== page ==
You’re vaccinated. They’re not. When visiting, is it safe to toss the tiresome mask?
Perhaps. There’s growing evidence that vaccines not only save lives, but can stop or greatly slow spread of the COVID-19 virus – portending a day when we can see each other’s faces again. But because the findings are not yet conclusive, the impact of vaccines on viral transmission remains one of the biggest issues affecting the shape of a post-pandemic world.
Still, UCSF’s infectious disease expert Dr. Monica Gandhi is so confident of the emerging clues that an upcoming family gathering – elders vaccinated, youngsters not – will be mask-free.
“I’m convinced by all the data,” she said.
For the general public, she envisions a “tiered approach” to our social lives. When everyone’s vaccinated, people can feel free to mingle with each other without restrictions, she said. If some are vaccinated while others aren’t, it’s safest to keep masking and distancing — even though the risk of infection is unlikely or very small. When no one’s vaccinated, all restrictions apply.
Why are tactics so complicated?
It’s because right now, all that’s really known is that a vaccine will stop you from getting severely ill or dying.
Does it stop transmission of the virus? Remarkably, none of the vaccine trials were set up to answer this question. The focus, instead, was on the vaccine’s ability to keep people out of ICUs and morgues.
So there’s not yet definitive proof that vaccines block infection – or whether they prevent an inoculated yet infected person from passing a secret smoldering virus to others. That’s important, because people who are “silent spreaders,” never feeling sick, fuel the pandemic. There’s also concern that vaccines may not be effective against future variants.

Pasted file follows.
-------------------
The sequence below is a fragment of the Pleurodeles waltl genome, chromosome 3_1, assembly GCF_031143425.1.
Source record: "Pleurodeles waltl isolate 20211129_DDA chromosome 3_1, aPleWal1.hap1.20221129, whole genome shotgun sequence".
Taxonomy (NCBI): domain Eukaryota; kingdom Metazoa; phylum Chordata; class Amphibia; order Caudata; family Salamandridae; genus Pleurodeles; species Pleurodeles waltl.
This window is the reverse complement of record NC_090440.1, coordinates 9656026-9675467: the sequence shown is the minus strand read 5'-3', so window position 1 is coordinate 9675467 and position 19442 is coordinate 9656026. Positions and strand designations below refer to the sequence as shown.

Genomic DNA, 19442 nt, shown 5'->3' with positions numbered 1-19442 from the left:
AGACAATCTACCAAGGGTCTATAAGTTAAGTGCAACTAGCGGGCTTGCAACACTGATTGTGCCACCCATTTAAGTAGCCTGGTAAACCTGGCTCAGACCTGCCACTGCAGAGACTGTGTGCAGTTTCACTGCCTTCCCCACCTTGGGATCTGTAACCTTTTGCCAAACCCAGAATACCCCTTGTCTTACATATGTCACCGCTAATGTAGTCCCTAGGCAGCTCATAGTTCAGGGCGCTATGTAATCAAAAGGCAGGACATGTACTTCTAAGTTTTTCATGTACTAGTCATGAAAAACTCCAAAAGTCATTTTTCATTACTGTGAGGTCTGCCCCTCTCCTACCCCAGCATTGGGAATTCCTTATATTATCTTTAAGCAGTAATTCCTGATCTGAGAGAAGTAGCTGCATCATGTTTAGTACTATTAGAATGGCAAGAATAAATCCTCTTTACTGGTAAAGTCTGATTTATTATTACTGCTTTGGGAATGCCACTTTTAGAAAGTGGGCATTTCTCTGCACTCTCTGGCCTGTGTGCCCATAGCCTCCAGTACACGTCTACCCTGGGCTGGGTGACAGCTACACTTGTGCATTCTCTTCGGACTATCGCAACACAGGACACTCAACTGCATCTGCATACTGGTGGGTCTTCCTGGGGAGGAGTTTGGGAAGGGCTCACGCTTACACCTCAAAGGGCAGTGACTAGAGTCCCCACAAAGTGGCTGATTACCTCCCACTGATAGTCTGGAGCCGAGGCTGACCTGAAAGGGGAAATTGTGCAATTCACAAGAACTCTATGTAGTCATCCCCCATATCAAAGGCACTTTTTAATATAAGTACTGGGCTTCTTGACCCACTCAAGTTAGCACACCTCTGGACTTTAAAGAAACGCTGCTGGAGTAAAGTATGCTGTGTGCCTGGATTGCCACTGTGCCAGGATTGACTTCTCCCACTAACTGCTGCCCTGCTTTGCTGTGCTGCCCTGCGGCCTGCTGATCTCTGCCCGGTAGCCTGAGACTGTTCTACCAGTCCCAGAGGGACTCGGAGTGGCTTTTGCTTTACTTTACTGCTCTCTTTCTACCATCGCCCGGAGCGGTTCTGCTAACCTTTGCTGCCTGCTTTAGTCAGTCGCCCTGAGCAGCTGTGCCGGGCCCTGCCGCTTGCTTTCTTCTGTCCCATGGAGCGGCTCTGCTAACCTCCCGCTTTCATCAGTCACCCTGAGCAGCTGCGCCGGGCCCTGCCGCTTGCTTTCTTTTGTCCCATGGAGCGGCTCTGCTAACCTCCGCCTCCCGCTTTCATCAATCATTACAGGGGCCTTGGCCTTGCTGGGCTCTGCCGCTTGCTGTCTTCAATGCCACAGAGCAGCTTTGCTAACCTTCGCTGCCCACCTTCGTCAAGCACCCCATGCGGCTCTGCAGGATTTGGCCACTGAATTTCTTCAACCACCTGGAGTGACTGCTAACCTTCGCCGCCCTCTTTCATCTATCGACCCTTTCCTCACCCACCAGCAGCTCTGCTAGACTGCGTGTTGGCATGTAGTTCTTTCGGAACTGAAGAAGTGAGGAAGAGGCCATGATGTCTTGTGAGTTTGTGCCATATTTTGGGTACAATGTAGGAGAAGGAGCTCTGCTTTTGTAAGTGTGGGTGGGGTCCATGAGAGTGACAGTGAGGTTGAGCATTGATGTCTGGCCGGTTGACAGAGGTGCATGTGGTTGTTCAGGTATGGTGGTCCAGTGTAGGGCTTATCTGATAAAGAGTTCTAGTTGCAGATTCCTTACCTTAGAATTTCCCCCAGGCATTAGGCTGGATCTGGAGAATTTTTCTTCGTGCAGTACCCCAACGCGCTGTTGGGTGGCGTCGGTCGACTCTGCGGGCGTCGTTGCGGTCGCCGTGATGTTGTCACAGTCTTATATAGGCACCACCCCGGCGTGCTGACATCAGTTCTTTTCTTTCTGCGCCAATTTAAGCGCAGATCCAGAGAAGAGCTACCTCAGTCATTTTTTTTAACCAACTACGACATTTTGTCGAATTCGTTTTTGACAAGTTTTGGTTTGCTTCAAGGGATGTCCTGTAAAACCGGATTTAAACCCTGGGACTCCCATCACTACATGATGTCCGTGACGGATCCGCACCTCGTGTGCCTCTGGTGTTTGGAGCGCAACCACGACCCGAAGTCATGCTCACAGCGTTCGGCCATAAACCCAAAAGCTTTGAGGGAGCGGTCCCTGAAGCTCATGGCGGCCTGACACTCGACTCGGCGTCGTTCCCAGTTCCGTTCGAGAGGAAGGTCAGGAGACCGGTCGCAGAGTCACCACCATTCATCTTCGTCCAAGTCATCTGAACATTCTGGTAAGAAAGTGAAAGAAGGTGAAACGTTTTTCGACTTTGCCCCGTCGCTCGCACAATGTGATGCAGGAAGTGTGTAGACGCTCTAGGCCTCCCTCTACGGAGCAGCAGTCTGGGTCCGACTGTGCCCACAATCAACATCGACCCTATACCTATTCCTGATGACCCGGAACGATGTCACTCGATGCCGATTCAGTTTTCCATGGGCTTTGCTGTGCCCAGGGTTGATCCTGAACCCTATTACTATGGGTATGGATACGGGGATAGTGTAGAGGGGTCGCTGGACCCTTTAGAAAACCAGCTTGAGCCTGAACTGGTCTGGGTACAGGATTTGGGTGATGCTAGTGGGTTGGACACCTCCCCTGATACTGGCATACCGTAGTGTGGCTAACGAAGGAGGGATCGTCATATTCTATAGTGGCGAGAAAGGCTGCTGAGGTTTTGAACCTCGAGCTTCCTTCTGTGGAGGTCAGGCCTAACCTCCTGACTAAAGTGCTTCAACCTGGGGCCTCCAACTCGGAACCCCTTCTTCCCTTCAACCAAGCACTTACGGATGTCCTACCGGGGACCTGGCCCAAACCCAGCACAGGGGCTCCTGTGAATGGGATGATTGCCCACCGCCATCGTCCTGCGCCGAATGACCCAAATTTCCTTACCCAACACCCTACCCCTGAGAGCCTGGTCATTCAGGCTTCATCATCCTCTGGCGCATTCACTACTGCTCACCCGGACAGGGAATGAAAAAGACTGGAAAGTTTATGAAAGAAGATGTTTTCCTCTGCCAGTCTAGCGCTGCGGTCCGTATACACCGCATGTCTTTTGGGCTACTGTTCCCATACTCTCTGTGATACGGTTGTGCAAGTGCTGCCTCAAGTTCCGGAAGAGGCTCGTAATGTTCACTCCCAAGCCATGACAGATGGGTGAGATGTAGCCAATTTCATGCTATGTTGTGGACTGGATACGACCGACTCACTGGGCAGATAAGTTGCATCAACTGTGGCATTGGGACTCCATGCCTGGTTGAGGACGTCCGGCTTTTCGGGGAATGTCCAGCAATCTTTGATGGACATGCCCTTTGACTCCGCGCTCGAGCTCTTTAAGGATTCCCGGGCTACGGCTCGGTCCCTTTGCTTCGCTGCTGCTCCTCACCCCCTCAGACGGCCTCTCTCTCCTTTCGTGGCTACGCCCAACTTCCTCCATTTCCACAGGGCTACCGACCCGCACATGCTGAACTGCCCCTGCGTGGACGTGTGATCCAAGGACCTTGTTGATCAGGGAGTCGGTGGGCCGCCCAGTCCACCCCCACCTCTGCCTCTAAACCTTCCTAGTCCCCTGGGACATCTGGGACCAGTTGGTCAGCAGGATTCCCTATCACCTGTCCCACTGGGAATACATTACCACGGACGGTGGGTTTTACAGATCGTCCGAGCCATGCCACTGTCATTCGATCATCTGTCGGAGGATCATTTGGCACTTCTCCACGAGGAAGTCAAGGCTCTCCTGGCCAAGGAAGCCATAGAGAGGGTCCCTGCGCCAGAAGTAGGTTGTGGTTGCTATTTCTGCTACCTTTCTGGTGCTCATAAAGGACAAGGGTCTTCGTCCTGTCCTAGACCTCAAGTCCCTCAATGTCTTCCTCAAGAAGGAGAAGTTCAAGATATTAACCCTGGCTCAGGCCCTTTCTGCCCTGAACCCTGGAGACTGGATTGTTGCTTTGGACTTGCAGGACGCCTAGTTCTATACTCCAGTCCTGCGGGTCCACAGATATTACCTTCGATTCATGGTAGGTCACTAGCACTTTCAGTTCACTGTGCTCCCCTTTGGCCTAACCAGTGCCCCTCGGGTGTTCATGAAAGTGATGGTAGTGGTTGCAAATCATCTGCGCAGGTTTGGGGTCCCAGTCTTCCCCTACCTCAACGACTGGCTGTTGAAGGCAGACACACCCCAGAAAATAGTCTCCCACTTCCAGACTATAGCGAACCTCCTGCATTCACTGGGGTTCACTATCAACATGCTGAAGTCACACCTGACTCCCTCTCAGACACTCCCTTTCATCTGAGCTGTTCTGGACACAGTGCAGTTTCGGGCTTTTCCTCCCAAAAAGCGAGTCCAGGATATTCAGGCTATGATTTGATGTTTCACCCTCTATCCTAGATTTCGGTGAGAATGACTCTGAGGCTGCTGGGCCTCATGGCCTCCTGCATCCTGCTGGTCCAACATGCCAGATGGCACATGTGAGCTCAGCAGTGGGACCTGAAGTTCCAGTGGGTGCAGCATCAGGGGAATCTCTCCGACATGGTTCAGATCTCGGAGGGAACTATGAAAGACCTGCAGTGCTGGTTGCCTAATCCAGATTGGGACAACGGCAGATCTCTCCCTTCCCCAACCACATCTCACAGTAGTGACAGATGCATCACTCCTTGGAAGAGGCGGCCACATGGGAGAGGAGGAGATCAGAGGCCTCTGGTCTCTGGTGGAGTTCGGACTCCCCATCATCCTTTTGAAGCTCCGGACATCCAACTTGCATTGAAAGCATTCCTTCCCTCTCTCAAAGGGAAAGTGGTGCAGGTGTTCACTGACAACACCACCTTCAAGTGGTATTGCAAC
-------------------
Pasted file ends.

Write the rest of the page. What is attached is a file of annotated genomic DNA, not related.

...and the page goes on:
If vaccines do succeed in blocking transmission, that’s the Holy Grail, and research is ongoing to find out.
“If the vaccine proves 95% effective against asymptomatic transmission, then it is the full ‘magic bullet’ that will get us away from having to mask,” according to Dr. Warner Greene, professor of medicine at UCSF and the founding and emeritus director of Gladstone Institute of Virology and Immunology.
This is what experts say we’re learning:
• Infection-fighting antibodies are found where we need them to reduce transmission: those mucous membranes that line our nose and respiratory tract, home to gobs of virus that spew out with talking, shouting and singing.
Post-vaccine, one important subtype of protective antibody, called Immunoglobulin G (IgG), is found in the blood. But now there’s new evidence that IgG is also found in the nose and throat.
There are also promising clues about a different subtype of antibody, called Immunoglobulin A (IgA). While not measured in the COVID-19 vaccine trials, it’s known to be generated by other vaccinations – so should also be triggered after our pandemic jabs. This is important because IgA thrives in the mucous-filled linings of our nose, and is deployed by the body to help fight off COVID-19 virus, once it enters our body.
“By stimulating antibodies, vaccines are likely to be able to clear the virus from your …read more
Source:: The Mercury News – Entertainment